The new kids on the Bloc

National Post (National Edition) - - Front Page - MAURA FOR­REST

Last year, when the ma­jor­ity of Bloc Québé­cois MPs had quit in protest, it would have been hard to imag­ine the sovereign­tist party get­ting much at­ten­tion dur­ing the 2019 elec­tion. But that was then and this is now.

Now, af­ter what looked like a long slide into ir­rel­e­vance, the Bloc seems to be ris­ing from the ashes. Leader Yves-François Blanchet has per­formed well and polls show the party is ahead of the Con­ser­va­tives in Que­bec, be­hind only the Lib­er­als, and in first place among fran­co­phone vot­ers.

The Bloc Québé­cois has got­ten a boost from the prov­ince’s na­tion­al­ist CAQ govern­ment, which has is­sued a list of de­mands only the Bloc has fully en­dorsed. It’s also the only ma­jor party that sup­ports Que­bec’s con­tro­ver­sial sec­u­lar­ism law.

A year ago, when Que­bec elected its right-lean­ing CAQ govern­ment, it seemed the fed­eral Con­ser­va­tives stood to ben­e­fit.

The Tories have ap­pealed to na­tion­al­ist vot­ers by promis­ing to meet some of Que­bec Pre­mier François Le­gault’s de­mands for more au­ton­omy.

But the Con­ser­va­tives have strug­gled to sell leader An­drew Scheer’s pro­posed na­tional en­ergy cor­ri­dor, a non-starter in Que­bec. And so it looks in­creas­ingly like the Bloc could be headed for a come­back — Blanchet is hop­ing to dou­ble his seat count from 10 to 20.

Sens­ing a threat, Lib­eral leader Justin Trudeau has at­tempted to paint the Bloc as a relic. “Un­for­tu­nately, you, Mr. Blanchet, as a sovereign­tist, are only look­ing for op­por­tu­ni­ties to cre­ate fights be­tween Que­bec and the rest of Canada to ad­vance your sep­a­ratist agenda,” Trudeau said dur­ing Mon­day’s English-lan­guage de­bate, the first time many an­glo­phone Cana­di­ans would have heard from Blanchet. “Un­for­tu­nately, that’s not some­thing that Cana­di­ans want.”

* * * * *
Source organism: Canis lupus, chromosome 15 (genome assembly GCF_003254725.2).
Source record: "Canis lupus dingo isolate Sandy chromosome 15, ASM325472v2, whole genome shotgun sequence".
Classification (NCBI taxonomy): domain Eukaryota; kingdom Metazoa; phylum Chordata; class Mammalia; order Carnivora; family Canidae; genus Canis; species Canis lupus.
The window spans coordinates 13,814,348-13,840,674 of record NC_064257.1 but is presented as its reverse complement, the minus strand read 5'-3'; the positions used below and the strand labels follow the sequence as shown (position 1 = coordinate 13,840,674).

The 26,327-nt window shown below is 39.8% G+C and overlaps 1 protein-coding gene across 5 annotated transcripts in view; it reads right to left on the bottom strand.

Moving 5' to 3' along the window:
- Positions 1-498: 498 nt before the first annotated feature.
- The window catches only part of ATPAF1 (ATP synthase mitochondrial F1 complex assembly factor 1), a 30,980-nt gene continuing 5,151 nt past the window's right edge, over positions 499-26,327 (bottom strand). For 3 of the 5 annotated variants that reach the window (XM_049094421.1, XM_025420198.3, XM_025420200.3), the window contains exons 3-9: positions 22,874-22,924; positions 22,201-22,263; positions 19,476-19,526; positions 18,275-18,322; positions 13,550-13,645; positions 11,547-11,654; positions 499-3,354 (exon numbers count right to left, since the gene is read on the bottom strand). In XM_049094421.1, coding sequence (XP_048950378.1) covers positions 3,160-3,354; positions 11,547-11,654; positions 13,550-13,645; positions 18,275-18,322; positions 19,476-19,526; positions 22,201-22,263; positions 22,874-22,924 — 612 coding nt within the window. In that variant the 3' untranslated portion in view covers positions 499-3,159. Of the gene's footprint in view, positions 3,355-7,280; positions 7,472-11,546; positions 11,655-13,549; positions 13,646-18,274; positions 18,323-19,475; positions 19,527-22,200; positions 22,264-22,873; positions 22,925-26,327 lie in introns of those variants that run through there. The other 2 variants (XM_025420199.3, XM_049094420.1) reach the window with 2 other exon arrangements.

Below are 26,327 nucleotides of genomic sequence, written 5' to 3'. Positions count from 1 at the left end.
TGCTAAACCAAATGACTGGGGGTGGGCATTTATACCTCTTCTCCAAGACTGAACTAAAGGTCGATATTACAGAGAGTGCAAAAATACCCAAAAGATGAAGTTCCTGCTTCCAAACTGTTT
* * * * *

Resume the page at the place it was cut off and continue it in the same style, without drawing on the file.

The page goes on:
Be that as it may, it seems this new in­car­na­tion of the Bloc Québé­cois is still say­ing some­thing many Que­be­cers want to hear.

Blanchet has tried to po­si­tion the Bloc as a re­ju­ve­nated party with ap­peal not just for the old guard of Que­bec sep­a­ratists but for young, pro­gres­sive vot­ers as well. He boasts that 63 of his can­di­dates for Que­bec’s 78 rid­ings have never held of­fice.

Mar­tin Cham­poux, the can­di­date in Drum­mond, is one of those new faces, a for­mer me­dia per­son­al­ity now en­ter­ing pol­i­tics. His rid­ing is a one-time Bloc strong­hold be­tween Mon­treal and Que­bec City that went NDP in 2011. This time, it looks to be a tight race be­tween the Lib­er­als, Con­ser­va­tives and Bloc Québé­cois.

“I think most Que­be­cers are na­tion­al­ist and that’s some­thing that’s go­ing to be im­por­tant in their choice this year,” Cham­poux said.

A po­lit­i­cal rookie, Cham­poux isn’t well-known in his rid­ing. Still, there’s clearly re­newed in­ter­est in the Bloc here. At a pub­lic mar­ket re­cently, a man ap­proached Cham­poux to say he’ll likely get his vote — he feels Blanchet has turned the party around. “The Bloc, it’s the party that most de­fends the in­ter­ests of Que­bec,” he said.

The Bloc’s big­gest hur­dle is the sense that its mo­ment has passed. The party vaulted into of­fi­cial Op­po­si­tion sta­tus in 1993 and re­mained an im­por­tant force in Par­lia­ment un­til 2011, when it was re­duced to just four seats by the Or­ange Wave, which saw the NDP sweep 59 rid­ings un­der for­mer leader Jack Lay­ton.

Since then, the party has strug­gled to find its foot­ing as in­ter­est in Que­bec in­de­pen­dence has waned. In Fe­bru­ary 2018, un­der for­mer leader Mar­tine Ouel­let, seven of 10 Bloc MPs quit the caucus, cit­ing dis­sat­is­fac­tion with Ouel­let’s un­wa­ver­ing fo­cus on sep­a­ra­tion. They re­joined the party af­ter she an­nounced her res­ig­na­tion.

Blanchet, whose bid for the lead­er­ship went un­con­tested in Jan­uary, is more of a prag­ma­tist than Ouel­let, with no im­me­di­ate plans to start push­ing for a ref­er­en­dum, said Guy Lachapelle, a po­lit­i­cal sci­en­tist at Con­cor­dia Univer­sity in Mon­treal.

Un­der Blanchet, a for­mer Parti Québé­cois cab­i­net min­is­ter and po­lit­i­cal pun­dit, the Bloc has openly aligned it­self with Le­gault’s CAQ govern­ment. The con­nec­tion marks an im­por­tant shift for a party tra­di­tion­ally tied to the sovereign­tist Parti Québé­cois — though the CAQ is de­cid­edly na­tion­al­ist, it’s not call­ing for in­de­pen­dence.